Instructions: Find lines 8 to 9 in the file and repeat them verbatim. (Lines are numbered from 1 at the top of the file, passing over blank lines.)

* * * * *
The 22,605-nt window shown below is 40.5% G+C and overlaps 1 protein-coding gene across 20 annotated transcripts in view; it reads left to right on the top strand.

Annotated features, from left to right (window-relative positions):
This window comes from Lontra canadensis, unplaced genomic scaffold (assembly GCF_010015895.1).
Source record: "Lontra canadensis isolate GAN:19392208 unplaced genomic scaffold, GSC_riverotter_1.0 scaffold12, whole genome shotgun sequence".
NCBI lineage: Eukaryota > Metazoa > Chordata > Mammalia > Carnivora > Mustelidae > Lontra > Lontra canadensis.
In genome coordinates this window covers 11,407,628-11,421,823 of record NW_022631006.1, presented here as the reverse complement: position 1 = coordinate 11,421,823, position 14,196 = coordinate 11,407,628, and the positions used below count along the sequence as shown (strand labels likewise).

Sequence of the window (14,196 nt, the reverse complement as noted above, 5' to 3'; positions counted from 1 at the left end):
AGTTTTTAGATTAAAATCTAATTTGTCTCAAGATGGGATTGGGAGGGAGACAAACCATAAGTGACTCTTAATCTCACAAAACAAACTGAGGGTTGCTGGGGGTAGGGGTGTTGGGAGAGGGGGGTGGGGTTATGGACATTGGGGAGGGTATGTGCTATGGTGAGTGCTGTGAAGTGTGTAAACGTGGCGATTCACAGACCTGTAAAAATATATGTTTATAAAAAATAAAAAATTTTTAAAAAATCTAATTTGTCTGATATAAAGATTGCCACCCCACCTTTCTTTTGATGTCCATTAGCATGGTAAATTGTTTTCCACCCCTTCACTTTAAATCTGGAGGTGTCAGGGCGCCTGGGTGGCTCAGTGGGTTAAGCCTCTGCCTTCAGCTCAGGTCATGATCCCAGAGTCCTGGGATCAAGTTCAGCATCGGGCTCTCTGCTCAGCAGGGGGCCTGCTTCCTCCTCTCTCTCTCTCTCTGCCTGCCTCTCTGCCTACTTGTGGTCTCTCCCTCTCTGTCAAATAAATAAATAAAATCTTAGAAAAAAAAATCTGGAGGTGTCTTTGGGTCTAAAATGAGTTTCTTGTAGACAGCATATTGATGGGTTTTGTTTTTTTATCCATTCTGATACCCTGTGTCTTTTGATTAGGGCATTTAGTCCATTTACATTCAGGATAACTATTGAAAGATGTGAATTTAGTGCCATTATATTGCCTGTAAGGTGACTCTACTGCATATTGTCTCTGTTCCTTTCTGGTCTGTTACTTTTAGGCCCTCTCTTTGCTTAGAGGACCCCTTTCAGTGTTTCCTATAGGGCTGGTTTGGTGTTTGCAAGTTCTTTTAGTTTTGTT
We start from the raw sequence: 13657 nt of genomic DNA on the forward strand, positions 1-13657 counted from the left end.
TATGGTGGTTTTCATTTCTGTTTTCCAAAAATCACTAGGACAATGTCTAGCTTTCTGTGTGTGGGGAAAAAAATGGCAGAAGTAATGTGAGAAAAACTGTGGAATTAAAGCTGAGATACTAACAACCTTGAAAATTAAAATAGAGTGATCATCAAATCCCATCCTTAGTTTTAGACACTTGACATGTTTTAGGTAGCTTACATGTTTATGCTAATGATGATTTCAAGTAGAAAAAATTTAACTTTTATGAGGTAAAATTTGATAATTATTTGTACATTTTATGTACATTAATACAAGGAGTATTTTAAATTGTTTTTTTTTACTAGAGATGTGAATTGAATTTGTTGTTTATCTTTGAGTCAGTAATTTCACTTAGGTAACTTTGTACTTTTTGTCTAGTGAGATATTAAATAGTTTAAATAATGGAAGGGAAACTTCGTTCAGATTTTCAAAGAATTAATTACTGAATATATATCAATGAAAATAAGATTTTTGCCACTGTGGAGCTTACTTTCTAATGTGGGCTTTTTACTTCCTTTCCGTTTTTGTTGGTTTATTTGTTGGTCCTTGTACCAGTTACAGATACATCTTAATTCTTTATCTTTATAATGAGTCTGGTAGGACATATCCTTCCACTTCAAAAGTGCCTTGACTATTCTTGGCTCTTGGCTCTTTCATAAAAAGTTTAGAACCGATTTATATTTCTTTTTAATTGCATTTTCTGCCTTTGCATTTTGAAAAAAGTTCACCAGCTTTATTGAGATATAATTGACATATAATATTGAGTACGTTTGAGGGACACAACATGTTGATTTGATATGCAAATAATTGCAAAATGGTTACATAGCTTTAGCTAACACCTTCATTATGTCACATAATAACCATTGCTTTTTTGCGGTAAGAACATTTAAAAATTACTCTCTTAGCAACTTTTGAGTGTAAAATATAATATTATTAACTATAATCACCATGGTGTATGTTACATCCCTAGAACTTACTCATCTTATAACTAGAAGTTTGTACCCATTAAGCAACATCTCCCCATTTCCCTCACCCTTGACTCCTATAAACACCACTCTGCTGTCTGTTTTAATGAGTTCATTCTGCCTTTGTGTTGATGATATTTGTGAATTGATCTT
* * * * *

AGTTTTTAGATTAAAATCTAATTTGTCTCAAGATGGGATTGGGAGGGAGACAAACCATAAGTGACTCTTAATCTCACAAAACAAACTGAGGGTTGCTGGGGGTAGGGGTGTTGGGAGAGGGGGGTGGGGTTATGGACATTGGGGAGGGTATGTGCTATGGTGAGTGCTGTGAAGTGTGTAAACGTGGCGATTCACAGACCTGTAAAAATATATGTTTATAAAAAATAAAAAATTTTTAAAAAATCTAATTTGTCTGATATAAAGATTGCCACCCCACCTTTCTTTTGATGTCCATTAGCATGGTAAATTGTTTTCCACCCCTTCACTTTAAATCTGGAGGTGTCAGGGCGCCTGGGTGGCTCAGTGGGTTAAGCCTCTGCCTTCAGCTCAGGTCATGATCCCAGAGTCCTGGGATCAAGTTCAGCATCGGGCTCTCTGCTCAGCAGGGGGCCTGCTTCCTCCTCTCTCTCTCTCTCTGCCTGCCTCTCTGCCTACTTGTGGTCTCTCCCTCTCTGTCAAATAAATAAATAAAATCTTAGAAAAAAAAATCTGGAGGTGTCTTTGGGTCTAAAATGAGTTTCTTGTAGACAGCATATTGATGGGTTTTGTTTTTTTATCCATTCTGATACCCTGTGTCTTTTGATTAGGGCATTTAGTCCATTTACATTCAGGATAACTATTGAAAGATGTGAATTTAGTGCCATTATATTGCCTGTAAGGTGACTCTACTGCATATTGTCTCTGTTCCTTTCTGGTCTGTTACTTTTAGGCCCTCTCTTTGCTTAGAGGACCCCTTTCAGTGTTTCCTATAGGGCTGGTTTGGTGTTTGCAAGTTCTTTTAGTTTTGTT
We start from the raw sequence: 13657 nt of genomic DNA on the forward strand, positions 1-13657 counted from the left end.